You are here
German inflation stuck at 0.8% for third month in a row
[Frankfurt] Inflation in Germany, Europe's biggest economy, remained stuck at an ultra-low level for the third month in a row in September, final data showed on Wednesday.
Confirming to a flash estimate released at the end of September, the federal statistics office Destatis calculated in final data that German inflation stood at just 0.8 per cent year-on-year last month, unchanged since July.
The last time inflation in Germany was lower than 0.8 per cent was in February 2010.
Inflation has been unusually low across the 18-nation eurozone, fuelling concern the region could slip into deflation - a sustained and widespread drop in prices that hampers economic activity and threatens job losses.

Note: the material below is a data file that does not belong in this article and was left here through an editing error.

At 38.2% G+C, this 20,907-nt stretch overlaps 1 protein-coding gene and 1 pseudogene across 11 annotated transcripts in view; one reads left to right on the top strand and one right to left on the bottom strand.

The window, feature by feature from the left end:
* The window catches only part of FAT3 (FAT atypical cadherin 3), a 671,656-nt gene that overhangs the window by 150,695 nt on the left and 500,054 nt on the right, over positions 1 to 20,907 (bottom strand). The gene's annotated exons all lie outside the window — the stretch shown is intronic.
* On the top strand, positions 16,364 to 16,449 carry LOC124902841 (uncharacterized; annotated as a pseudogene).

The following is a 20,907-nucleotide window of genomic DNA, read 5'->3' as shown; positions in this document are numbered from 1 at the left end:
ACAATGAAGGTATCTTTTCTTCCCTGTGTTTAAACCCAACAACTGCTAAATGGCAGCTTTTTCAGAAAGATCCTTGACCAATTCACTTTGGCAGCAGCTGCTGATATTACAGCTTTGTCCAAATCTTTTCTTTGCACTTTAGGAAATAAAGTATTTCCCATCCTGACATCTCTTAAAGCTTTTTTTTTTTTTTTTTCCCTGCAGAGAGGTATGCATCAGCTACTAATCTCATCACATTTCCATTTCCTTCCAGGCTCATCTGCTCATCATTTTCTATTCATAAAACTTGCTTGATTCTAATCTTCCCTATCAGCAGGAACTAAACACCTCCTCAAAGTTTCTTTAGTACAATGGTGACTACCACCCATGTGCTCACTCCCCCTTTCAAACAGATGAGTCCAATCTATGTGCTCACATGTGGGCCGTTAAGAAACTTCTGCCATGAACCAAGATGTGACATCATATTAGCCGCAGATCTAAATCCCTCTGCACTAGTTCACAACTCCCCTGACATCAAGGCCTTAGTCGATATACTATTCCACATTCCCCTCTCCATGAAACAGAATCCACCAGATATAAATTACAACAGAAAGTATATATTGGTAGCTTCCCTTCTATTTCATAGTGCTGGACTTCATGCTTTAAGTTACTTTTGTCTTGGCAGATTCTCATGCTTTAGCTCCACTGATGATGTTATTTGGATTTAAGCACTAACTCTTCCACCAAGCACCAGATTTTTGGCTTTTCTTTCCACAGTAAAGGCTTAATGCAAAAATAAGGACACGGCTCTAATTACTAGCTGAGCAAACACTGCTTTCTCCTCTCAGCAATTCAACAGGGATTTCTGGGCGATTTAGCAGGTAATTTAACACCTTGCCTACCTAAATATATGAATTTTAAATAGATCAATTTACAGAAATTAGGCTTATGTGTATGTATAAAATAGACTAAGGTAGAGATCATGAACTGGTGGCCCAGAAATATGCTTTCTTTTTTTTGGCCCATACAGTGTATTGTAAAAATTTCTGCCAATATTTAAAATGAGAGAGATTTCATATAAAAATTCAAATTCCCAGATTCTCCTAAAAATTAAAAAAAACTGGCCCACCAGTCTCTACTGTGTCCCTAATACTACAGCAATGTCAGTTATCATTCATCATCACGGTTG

While falling prices may sound good for consumers, deflation can trigger a vicious spiral where businesses and households delay purchases, throttling demand and causing companies to lay off workers.
Such concerns persuaded the European Central Bank to cut interest rates last month and unveil other measures to ease monetary conditions in the single-currency area.
Using the Harmonised Index of Consumer Prices (HICP) - the yardstick used by the ECB - inflation in Germany also stood at 0.8 per cent in September, far below the bank's annual inflation target of just below 2.0 per cent.